Vikings plot hole: Ragnar and Jarl Haraldson historical inaccuracy exposed
27th March 2020
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Tracing the life and glory of infamous Viking warrior Ragnar (played by Travis Fimmel), the History series Vikings has thrilled fans throughout its six seasons. Unfortunately, not every episode has been entirely accurate.

Season six is currently dealing with the struggles of Ragnar’s son Bjorn Ironside (Alexander Ludwig), as his kingdom is threatened by Ivar the Boneless (Alex Høgh Andersen) and the violent Rus forces.

While the general trajectory of the Viking warriors’ ploys for supremacy across Europe generally align with what history tells us, writer Michael Hirst has frequently been called out for some glaring inaccuracies.

One dedicated fan has been trawling through each episode as it is released, and relied on their historical know-how to analyse just how true to life the series is.

Way back in the first season, Ragnar was still trying to prove himself as a fierce warrior, and developed a fierce feud with the fearsome Jarl of Kattegat, Haraldson (Gabriel Byrne).

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Episode six, Burial of the Dead, features a deadly display of combat and solidified Ragnar as an iconic character and a courageous Viking warrior.

When Ragnar’s older brother Rollo (Clive Standen) is tortured under Haraldson’s orders, Ragnar comes face-to-face with the sadistic Jarl in a duel to determine who will rule over their land. 

Ragnar comes out on top, sending the Jarl to Valhalla by cutting his wrists, but this studious blogger reveals the outcome in the episode was vastly different to how Viking skirmishes of this nature actually occurred.

They said: “Finally, the moment we’ve all been waiting for! This is the episode with the duel between Ragnar and Jarl Haraldson, with the implication that whoever wins will be the new Jarl.”

Ragnar’s confrontation with Haraldson had been built up throughout the first half of season one, and fans agreed it was well worth the wait.

Unfortunately, this blogger revealed the rules of the battle don’t exactly gel with how the outcome of Viking duels, or ‘holmgang’, was actually determined.

The blog explains that holmgang, translated from ‘Island Walk’, were named such because they usually took place on small, confined islands – perfect for a close quarters fight to the death.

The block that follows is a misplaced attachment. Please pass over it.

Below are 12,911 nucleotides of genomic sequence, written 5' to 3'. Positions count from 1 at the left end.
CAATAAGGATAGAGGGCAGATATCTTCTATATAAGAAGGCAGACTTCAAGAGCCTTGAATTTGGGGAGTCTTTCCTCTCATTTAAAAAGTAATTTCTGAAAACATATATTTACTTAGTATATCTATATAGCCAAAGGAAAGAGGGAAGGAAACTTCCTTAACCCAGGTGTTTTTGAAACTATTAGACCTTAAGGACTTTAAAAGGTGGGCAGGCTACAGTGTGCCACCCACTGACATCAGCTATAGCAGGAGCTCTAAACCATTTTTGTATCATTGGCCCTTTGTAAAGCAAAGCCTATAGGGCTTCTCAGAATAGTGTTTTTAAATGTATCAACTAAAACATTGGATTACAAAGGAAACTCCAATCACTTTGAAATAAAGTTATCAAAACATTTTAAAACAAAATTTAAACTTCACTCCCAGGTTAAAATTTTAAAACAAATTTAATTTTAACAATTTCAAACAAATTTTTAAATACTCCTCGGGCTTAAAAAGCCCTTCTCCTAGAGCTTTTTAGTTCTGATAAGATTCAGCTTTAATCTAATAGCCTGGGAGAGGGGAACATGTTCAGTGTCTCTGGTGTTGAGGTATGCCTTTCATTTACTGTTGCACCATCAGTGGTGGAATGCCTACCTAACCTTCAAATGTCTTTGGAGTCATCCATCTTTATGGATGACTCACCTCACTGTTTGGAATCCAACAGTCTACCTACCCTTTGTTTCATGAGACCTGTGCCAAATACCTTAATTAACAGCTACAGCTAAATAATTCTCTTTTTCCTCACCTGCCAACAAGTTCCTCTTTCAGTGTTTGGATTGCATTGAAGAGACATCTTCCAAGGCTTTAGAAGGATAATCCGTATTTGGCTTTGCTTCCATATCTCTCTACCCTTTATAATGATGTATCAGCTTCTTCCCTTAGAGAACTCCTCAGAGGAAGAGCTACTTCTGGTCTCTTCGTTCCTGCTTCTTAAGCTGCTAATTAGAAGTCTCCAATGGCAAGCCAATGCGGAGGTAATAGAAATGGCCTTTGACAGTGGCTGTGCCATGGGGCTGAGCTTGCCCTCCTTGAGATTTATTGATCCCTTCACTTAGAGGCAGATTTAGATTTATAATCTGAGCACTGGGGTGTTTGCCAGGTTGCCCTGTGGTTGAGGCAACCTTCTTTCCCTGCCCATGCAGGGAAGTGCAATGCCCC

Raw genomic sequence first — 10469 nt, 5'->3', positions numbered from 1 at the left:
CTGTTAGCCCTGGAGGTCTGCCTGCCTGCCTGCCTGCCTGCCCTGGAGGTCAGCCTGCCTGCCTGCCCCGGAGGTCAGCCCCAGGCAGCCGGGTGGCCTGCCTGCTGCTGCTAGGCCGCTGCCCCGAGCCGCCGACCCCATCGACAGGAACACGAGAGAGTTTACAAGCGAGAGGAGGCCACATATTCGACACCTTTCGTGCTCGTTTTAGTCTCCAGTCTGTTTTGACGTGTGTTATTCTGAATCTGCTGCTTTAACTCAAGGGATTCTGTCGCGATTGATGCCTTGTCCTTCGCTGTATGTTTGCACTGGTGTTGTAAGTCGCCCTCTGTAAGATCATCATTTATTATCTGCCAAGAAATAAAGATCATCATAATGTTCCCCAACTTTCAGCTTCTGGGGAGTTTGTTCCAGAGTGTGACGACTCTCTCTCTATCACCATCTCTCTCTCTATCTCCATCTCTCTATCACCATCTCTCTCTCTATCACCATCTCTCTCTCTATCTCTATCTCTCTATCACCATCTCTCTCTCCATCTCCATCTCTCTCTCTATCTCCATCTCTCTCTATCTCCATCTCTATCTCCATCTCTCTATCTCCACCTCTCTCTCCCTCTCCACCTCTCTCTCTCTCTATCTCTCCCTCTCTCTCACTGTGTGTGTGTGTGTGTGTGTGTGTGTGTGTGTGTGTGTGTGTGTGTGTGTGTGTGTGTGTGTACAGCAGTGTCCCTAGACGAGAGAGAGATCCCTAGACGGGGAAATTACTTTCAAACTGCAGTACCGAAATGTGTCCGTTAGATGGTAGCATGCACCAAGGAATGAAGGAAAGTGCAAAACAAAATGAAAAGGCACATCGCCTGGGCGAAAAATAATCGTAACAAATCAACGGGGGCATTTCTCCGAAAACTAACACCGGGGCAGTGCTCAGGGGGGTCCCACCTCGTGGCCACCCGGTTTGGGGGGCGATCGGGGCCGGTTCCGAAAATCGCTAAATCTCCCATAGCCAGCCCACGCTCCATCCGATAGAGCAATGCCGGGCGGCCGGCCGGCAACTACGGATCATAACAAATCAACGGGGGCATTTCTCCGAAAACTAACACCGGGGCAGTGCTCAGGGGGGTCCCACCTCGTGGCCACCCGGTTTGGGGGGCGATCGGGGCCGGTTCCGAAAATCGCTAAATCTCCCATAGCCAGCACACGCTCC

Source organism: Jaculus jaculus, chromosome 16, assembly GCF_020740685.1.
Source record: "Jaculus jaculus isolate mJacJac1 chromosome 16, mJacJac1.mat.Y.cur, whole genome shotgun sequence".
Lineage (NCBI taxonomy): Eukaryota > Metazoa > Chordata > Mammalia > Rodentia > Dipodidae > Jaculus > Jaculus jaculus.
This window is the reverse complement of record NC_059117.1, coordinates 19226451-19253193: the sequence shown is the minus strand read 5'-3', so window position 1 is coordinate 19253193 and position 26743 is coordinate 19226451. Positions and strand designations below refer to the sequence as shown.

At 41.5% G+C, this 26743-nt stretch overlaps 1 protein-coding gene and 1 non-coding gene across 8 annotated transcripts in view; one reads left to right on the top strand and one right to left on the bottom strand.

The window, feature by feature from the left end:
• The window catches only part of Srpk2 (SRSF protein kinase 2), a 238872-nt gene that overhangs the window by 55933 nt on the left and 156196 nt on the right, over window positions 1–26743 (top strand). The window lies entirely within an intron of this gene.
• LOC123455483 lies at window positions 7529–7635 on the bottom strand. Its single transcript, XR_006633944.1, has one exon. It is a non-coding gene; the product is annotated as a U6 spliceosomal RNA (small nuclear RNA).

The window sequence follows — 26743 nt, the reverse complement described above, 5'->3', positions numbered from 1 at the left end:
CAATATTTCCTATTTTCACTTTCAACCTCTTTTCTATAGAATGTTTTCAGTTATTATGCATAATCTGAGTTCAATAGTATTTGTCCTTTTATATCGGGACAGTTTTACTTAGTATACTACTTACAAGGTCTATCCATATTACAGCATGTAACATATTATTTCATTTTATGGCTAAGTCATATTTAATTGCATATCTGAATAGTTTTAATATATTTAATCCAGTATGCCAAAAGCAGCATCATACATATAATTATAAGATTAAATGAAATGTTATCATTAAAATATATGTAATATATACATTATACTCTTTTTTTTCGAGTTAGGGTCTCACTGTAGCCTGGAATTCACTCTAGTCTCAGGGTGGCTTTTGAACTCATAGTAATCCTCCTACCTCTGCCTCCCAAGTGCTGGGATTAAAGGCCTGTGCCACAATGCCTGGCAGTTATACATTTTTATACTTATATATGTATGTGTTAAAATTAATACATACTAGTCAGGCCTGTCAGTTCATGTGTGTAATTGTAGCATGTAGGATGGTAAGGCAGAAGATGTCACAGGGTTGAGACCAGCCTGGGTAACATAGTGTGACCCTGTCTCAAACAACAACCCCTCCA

Michael Hirst’s scripts established that Ragnar would immediately assume the title of Jarl once Haraldson was cut down in battle, but this fan argues this doesn’t match up with Viking culture as historians would have it.

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They continued: “Still not entirely historically accurate… but until restrictions were placed on duels it was possible for the winner to ask for absolutely anything the loser had.”

Rather than demanding Haraldson’s power and possessions, Ragnar’s victory secures his power over Kattegat outright, despite the fact viewers never saw him actually demand this status.

The blogger added: “So.. I guess if he demands all his lands and wealth and I guess if everyone leasing that land agrees and I guess if killing the Law Speaker suddenly leaves the rules open to a bit of interpretation… it could happen.”

Finally, they concluded: “But in any case, this isn’t how a holmgang is supposed to work.”

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While the outcome of Ragnar and Haraldson’s fight was certainly possible, that’s a lot of very specific stipulations that were never outlined at any point in the episode.

Still, by prioritising action over historical accuracy, Vikings has remained one of the most thrilling period shows on television.

Fans should just steer clear of treating Michael Hirst’s scripts as infallible records of Viking history, because they are most definitely not.

Vikings season 6 airs on History on Wednesdays and on Thursday on Amazon Prime.


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